There are so many forms of learning that life can provide. The most important, in my eyes, is learning to listen to our insides–our hearts, our guts, our souls– and marching in any direction we feel called toward. Whatever I or my husband or their teachers have to say, I feel my kids will serve their lives best by learning to listen to themselves first.

2. While I don’t care about what work they choose in life, I do care that they are workers, and I care that they choose meaningful work. If they choose to be waiters, they’d better be the best damn waiters in all of town. If they choose to be engineers, they’d better do their work with integrity and social awareness. If they decide to be doctors, they’d better remember that people are made up of many inter-relying parts, all of which require their due respect. If they choose to be artists they’d better damn well be producing art. And if they choose to be teachers, they’d better remember that their students are open vessels, capable of being inspired to go forth and make the world a better place.

While I don’t care about the work they choose, I care that they have work ethic up the wazoo, I care that they are doers, and I care that they are socially minded to bettering life in and out of the workplace.

I care that they’re happy. I care that they’re happy because when you are happy, the world is automatically a better place. I care that they are doing work that is aligned with their values, because when you are doing work that is aligned with your values, you automatically are grateful for the work that you do, and so do better work. I care that they are fulfilled, because when you are fulfilled, you are automatically more inspired to be service-minded and begin helping others.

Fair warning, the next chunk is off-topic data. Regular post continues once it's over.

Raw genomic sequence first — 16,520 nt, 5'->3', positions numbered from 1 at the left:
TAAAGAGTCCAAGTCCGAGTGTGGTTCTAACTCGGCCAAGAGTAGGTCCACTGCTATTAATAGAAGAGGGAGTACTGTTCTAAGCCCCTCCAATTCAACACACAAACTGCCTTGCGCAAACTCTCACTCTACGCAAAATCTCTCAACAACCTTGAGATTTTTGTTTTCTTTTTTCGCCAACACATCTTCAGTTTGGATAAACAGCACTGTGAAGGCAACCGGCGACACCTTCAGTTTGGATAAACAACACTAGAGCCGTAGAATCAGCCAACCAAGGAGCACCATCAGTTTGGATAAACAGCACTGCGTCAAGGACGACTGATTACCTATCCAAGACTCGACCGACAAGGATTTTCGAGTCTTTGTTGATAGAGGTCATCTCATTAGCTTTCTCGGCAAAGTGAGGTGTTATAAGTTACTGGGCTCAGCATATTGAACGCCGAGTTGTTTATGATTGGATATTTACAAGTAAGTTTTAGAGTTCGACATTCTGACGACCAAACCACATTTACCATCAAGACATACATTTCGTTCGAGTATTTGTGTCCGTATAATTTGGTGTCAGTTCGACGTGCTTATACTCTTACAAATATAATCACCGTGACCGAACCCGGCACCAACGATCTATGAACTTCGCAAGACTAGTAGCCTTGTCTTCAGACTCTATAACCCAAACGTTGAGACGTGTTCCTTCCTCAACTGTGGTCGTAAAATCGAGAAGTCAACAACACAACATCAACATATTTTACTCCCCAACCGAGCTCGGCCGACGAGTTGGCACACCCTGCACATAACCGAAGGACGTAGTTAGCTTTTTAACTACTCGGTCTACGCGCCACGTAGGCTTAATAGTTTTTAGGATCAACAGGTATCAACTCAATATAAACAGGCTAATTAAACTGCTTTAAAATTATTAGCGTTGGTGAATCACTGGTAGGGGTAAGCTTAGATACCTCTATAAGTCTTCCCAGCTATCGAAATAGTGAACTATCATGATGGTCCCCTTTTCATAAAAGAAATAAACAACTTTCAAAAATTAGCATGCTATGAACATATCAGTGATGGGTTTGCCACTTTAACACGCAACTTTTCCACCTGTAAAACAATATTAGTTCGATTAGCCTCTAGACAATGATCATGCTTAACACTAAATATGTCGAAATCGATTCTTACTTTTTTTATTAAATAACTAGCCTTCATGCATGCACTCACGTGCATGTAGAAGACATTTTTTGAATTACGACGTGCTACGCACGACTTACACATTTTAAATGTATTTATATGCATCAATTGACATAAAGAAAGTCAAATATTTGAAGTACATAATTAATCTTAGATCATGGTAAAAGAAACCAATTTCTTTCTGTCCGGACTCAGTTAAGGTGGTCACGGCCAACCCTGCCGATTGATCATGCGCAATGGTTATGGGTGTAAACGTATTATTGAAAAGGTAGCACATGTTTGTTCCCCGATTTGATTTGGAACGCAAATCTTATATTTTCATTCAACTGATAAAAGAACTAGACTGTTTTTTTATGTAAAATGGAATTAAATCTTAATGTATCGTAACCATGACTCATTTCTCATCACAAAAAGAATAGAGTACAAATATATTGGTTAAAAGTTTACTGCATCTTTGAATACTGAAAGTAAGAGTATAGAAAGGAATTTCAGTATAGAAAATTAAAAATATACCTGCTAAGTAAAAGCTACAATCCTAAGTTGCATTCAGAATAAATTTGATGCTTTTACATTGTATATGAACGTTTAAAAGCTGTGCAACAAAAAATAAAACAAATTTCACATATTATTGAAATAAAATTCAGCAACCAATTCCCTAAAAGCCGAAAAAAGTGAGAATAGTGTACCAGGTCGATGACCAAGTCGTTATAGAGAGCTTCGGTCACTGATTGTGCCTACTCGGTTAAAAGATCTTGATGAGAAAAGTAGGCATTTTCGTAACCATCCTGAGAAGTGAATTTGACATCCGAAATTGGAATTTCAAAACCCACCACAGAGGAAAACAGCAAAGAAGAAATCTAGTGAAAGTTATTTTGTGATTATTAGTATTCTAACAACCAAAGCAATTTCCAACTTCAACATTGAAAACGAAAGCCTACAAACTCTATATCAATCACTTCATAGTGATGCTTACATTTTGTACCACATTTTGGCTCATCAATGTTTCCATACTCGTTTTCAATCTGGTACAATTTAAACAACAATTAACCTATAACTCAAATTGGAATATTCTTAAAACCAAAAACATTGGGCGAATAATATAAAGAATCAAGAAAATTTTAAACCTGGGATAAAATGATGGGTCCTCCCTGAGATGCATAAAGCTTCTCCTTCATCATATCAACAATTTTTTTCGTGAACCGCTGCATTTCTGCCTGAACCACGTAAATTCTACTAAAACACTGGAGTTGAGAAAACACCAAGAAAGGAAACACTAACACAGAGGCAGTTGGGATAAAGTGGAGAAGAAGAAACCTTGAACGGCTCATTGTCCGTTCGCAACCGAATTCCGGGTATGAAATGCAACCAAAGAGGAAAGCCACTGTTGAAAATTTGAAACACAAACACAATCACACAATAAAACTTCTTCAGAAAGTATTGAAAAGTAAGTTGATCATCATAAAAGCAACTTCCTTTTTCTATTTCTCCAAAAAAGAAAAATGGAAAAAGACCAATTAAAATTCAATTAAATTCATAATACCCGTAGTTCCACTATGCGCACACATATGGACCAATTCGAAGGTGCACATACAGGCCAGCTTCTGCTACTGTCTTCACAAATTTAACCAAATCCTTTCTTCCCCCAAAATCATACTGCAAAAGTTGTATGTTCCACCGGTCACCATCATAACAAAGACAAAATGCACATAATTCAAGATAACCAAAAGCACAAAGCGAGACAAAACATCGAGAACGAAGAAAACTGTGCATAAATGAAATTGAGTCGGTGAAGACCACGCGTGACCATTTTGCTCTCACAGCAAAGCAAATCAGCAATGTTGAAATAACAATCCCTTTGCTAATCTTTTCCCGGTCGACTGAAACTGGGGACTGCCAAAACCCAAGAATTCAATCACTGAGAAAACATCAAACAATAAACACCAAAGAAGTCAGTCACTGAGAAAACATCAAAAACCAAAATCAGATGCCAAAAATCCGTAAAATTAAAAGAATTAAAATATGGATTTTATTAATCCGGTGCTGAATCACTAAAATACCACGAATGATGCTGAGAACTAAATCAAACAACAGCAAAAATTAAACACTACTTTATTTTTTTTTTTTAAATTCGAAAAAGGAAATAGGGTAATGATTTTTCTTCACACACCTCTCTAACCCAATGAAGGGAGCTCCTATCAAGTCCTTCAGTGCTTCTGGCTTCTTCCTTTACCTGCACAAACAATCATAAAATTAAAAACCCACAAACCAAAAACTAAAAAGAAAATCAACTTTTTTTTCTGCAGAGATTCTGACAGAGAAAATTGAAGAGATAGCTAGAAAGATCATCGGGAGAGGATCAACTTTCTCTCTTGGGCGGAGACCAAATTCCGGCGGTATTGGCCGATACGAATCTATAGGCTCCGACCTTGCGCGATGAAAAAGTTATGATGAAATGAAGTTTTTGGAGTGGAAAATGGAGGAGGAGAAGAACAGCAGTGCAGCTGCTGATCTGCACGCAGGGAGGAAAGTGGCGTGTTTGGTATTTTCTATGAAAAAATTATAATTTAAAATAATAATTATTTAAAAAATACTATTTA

3. I care about money. But I don’t care about how much money my kids earn.

I care that money allows us to do the things in our lives that we love to do. I care that my kids earn enough money to support whatever lifestyle they choose. But since, for example, living the high life in NYC would require they earn more income than, say, living in a one room cabin in northern Quebec, chopping their own firewood in the winter and growing their own vegetables in the summer, this is all very relative. Which is all that money is, relative. It’s just paper that people use to exchange for things they value. It’s purely subjective. So while in my life owning my own home was always something that held importance to me, I have to admit that it’s a huge pain in the butt. I continue to do it because it holds value to me, but I wouldn’t begrudge a child of mine for wanting to avoid the headaches and hassles of mortgages and maintenance. If my kids chose instead to work from their laptops and live like nomads, I would be OK with it, as long as they were working, and as long as they were consciously supporting their lives, and as long as they were fulfilled.

I want my kids to earn to live rather than live to earn. I don’t want their paychecks to be their only purpose in life. I don’t want them to be owned by their homes, I do want them to own their lives.